Hawa, the young Darfuri English teacher on the run for her life, is exquisitely portrayed by Sipiwe Moyo whose future career seems absolutely assured if this is an example of her work. From her first line, about a Mango stand, to her final brave march across the stage she is always the character she portrays. We feel each and every pang of pain, every instant fear, every memory of sadness that she expresses. She is a wonder to behold.
Christina Gordon, playing the Times editor Maryke reports to, was all business and, to my surprise, easily defensive when maligned. This and her other characters were well defined and felt absolutely right. Shannon Harris as the ultimately lost Hamida was moving and beautiful. The two men who played all sides of the political picture here, marcus d. harvey and Warren Jackson, did fine work, always clear and believable.
Carlos, the Argentinian medic caught up in the anxious conflict Maryke brings into an already difficult situation, was played superbly by Rich Lounello. Here is an actor who can react with a brilliant flair of anger and still seem compassionate. In the play’s few moments of humor he came and went through those situations with a gentleness that felt absolutely genuine. Though not the focus of the play Lounello’s Carlos became the ground wire keeping things stable and as safe as possible in the turmoil of torture, death and racial hatred of the Sudanese Janjaweed for the Darfuri people.
This play deals with so many issues, so many questions. In its single act covering several days and weeks it pursues them with true guts. Genocide and racial cleansing are dangled on the arrowhead of the piece and moral responsibility of outsiders colors the shaft. Human reaction: love, trust, motherhood all adorn the tail of this arrow that pierces our collective conscience. We know some things by the end of the play, but we never do know what happens to the three principals. Even Hawa’s final exit, a baby in her arms, leaves more questions than answers lingering on the slow fade of light that follows her. This is extraordinary work from the actress, the director and the designer. This is great theater (eat your heart out Francesca Zambello) with its direct simplicity and emotional stoppers.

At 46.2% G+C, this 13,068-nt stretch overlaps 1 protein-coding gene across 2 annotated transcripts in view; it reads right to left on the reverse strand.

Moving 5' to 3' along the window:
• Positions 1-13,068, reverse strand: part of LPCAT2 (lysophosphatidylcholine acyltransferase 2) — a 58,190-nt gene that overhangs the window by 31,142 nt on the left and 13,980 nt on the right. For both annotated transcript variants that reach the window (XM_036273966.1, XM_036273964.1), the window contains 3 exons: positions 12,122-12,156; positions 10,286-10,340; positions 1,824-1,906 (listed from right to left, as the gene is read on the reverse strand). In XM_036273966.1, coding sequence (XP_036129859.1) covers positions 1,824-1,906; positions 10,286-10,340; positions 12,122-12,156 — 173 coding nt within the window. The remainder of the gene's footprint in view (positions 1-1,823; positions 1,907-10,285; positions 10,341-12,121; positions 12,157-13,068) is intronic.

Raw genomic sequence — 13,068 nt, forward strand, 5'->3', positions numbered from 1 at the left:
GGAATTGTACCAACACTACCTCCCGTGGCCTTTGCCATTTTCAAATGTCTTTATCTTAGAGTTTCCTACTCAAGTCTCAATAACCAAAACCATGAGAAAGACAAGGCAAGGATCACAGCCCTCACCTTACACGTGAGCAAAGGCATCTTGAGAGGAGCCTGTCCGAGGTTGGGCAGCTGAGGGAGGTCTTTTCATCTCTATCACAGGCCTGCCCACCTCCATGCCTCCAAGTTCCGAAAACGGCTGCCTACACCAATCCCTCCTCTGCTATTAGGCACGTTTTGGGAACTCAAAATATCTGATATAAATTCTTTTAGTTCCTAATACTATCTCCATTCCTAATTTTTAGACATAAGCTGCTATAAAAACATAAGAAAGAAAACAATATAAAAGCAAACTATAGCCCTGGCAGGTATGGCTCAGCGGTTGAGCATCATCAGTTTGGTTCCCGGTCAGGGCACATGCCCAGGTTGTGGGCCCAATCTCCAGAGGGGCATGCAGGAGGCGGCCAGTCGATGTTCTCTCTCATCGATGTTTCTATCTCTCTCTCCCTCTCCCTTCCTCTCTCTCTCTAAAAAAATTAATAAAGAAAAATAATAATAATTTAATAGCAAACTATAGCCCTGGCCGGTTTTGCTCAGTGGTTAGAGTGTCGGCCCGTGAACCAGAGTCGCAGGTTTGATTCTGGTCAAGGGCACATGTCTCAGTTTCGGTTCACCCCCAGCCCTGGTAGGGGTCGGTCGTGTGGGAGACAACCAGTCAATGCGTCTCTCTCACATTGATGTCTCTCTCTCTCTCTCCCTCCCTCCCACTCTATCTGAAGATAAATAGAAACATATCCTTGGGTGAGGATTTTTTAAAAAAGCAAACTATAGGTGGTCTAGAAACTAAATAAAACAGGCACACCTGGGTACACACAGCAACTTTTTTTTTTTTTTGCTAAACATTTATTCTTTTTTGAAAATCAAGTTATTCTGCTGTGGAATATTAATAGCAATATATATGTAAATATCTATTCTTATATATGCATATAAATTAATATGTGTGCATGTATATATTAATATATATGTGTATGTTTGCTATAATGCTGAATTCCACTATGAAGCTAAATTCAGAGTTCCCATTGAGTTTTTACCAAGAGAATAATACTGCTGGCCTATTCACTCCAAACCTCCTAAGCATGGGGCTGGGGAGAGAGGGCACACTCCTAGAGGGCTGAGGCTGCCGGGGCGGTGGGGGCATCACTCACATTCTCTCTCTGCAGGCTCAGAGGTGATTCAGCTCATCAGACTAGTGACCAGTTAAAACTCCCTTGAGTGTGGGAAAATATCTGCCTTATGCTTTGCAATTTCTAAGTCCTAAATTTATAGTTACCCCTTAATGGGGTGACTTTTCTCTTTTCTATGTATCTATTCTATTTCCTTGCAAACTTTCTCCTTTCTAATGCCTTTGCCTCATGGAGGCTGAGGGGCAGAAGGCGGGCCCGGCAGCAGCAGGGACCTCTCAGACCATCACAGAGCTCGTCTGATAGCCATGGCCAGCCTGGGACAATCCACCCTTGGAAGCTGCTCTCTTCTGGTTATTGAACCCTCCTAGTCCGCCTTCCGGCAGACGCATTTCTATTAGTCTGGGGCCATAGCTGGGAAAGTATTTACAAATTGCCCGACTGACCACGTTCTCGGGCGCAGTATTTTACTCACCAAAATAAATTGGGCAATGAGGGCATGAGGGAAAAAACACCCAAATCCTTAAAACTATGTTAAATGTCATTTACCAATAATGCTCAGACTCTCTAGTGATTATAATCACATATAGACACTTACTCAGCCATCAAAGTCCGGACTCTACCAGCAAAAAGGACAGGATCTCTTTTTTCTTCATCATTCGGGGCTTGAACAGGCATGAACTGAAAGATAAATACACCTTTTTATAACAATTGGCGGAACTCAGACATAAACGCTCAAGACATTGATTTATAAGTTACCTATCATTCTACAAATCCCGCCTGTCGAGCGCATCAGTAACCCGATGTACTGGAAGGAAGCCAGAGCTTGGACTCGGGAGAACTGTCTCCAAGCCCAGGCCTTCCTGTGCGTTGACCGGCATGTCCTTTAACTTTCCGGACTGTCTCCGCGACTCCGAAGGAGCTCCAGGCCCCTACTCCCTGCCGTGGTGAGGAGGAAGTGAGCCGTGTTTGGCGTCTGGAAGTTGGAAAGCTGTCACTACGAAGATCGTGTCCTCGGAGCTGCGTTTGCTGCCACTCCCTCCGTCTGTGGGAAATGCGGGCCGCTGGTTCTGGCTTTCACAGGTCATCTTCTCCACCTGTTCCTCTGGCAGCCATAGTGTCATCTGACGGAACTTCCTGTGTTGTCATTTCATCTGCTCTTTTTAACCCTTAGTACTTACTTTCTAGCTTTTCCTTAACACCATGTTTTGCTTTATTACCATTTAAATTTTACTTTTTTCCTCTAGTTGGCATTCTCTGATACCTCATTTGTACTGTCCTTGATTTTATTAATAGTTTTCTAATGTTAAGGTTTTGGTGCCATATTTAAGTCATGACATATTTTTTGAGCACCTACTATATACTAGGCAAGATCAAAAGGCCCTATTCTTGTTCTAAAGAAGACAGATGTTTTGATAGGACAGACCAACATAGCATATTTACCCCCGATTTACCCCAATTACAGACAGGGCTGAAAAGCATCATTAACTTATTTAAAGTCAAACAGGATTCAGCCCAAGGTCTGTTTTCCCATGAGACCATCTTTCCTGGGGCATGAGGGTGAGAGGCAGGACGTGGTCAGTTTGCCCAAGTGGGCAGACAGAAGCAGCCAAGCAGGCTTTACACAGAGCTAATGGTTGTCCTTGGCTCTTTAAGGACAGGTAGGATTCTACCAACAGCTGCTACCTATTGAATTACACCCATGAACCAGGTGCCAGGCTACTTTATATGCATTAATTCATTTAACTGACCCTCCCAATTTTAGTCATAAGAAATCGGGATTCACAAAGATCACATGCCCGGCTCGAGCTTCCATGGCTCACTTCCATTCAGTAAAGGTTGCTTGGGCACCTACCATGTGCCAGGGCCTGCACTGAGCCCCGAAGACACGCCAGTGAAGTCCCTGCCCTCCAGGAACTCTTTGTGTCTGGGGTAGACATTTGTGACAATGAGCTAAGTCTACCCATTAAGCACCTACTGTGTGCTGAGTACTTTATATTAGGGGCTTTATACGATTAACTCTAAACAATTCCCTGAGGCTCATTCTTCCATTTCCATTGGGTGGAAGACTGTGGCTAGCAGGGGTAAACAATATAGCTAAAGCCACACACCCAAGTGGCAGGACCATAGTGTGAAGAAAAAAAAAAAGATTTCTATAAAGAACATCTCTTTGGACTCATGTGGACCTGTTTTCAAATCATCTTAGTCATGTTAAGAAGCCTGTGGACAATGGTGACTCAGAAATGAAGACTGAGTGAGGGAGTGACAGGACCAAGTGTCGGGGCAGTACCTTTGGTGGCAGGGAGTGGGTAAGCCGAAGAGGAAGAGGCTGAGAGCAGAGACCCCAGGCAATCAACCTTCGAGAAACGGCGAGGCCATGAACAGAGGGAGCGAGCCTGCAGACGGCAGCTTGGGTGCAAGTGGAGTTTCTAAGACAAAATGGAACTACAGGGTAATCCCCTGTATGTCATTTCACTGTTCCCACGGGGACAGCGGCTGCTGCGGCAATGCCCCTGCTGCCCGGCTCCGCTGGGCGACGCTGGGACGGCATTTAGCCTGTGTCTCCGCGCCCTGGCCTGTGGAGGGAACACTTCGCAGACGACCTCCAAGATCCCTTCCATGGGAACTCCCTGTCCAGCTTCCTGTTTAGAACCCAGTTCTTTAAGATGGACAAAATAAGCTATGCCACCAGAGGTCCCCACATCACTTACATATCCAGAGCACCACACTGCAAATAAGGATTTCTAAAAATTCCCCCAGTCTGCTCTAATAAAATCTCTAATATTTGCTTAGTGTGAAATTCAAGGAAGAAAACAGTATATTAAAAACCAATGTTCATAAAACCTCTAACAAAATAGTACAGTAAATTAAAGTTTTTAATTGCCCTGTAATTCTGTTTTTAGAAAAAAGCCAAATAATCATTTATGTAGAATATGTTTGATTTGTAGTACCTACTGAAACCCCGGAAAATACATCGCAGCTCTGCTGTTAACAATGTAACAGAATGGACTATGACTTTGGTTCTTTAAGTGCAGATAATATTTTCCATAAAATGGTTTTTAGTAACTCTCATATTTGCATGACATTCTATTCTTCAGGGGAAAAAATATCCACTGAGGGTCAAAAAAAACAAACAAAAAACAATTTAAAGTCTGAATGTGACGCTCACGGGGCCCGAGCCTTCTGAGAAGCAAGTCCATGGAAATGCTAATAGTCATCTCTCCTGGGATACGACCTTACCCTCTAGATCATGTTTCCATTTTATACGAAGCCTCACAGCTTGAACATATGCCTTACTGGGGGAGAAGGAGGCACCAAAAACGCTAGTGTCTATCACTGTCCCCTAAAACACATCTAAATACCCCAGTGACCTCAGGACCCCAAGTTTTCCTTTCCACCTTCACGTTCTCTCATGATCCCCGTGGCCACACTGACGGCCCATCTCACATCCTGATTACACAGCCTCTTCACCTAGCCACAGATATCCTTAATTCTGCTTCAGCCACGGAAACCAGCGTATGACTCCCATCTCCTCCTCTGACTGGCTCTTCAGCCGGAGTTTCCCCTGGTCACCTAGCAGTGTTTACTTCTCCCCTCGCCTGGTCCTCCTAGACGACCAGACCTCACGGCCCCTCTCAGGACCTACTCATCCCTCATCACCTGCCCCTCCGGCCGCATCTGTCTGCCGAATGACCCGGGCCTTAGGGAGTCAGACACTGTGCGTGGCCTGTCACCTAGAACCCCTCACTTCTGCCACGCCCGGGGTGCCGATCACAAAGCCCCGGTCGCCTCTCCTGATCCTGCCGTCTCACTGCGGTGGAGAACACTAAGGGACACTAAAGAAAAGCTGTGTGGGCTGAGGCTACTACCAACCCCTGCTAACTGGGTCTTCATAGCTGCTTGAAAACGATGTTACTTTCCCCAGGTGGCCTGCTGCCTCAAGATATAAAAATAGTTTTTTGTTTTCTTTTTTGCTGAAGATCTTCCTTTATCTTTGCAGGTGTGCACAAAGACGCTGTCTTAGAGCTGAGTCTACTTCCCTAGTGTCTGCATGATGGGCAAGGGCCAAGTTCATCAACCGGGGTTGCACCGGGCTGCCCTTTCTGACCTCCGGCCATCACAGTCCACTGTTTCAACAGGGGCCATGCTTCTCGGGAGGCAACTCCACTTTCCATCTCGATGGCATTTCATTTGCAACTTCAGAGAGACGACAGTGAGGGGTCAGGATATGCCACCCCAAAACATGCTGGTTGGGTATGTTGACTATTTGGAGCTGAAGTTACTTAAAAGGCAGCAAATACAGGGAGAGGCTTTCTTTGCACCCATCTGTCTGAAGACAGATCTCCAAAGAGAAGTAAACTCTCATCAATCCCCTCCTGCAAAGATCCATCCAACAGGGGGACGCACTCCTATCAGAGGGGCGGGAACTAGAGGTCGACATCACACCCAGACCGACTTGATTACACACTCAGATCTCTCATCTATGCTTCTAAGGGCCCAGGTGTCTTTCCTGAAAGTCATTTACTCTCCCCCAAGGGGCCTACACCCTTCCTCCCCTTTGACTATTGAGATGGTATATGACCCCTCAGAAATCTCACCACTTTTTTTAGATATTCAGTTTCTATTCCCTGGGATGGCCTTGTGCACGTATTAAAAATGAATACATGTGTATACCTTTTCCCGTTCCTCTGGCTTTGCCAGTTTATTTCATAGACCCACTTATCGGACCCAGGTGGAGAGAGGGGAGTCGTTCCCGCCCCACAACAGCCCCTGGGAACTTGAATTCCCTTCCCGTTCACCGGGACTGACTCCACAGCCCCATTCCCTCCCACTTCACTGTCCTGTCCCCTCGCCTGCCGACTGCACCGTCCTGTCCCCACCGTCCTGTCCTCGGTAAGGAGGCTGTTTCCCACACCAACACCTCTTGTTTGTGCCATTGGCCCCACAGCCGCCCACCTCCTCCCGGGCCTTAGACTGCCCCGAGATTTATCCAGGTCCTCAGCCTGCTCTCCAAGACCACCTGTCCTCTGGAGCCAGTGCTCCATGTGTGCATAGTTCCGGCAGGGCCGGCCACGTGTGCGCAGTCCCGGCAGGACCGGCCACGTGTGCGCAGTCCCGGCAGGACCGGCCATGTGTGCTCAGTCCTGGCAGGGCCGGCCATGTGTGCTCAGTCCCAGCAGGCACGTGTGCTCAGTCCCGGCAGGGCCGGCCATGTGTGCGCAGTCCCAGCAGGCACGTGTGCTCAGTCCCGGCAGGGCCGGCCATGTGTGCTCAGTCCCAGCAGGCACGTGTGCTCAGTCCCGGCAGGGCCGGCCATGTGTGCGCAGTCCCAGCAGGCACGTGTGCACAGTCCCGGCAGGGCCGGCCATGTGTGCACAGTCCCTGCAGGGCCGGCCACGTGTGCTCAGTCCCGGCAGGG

This is a short run. New performances have been added to accommodate a growing desire for tickets. If you hesitate you lose; that’s the message of this review and it may well be the message of the play.
In Darfur plays in the Berry Family Studio at the Elayne P. Bernstein Center on the campus of Shakespeare and Company located at 70 Kemble Street in Lenox, Mass., through November 16. For information and tickets go to The Berkshire Edge calendar, to www.shakespeare.org or www.wamtheatre.com or call the box office at 413-637-3353.
In keeping with WAM’s philanthropic mission 25 percent of the box office proceeds will be donated to the Mother of Peace Illovo orphanage in South Africa where 13 woman have dedicated their lives to raising children who have lost their families.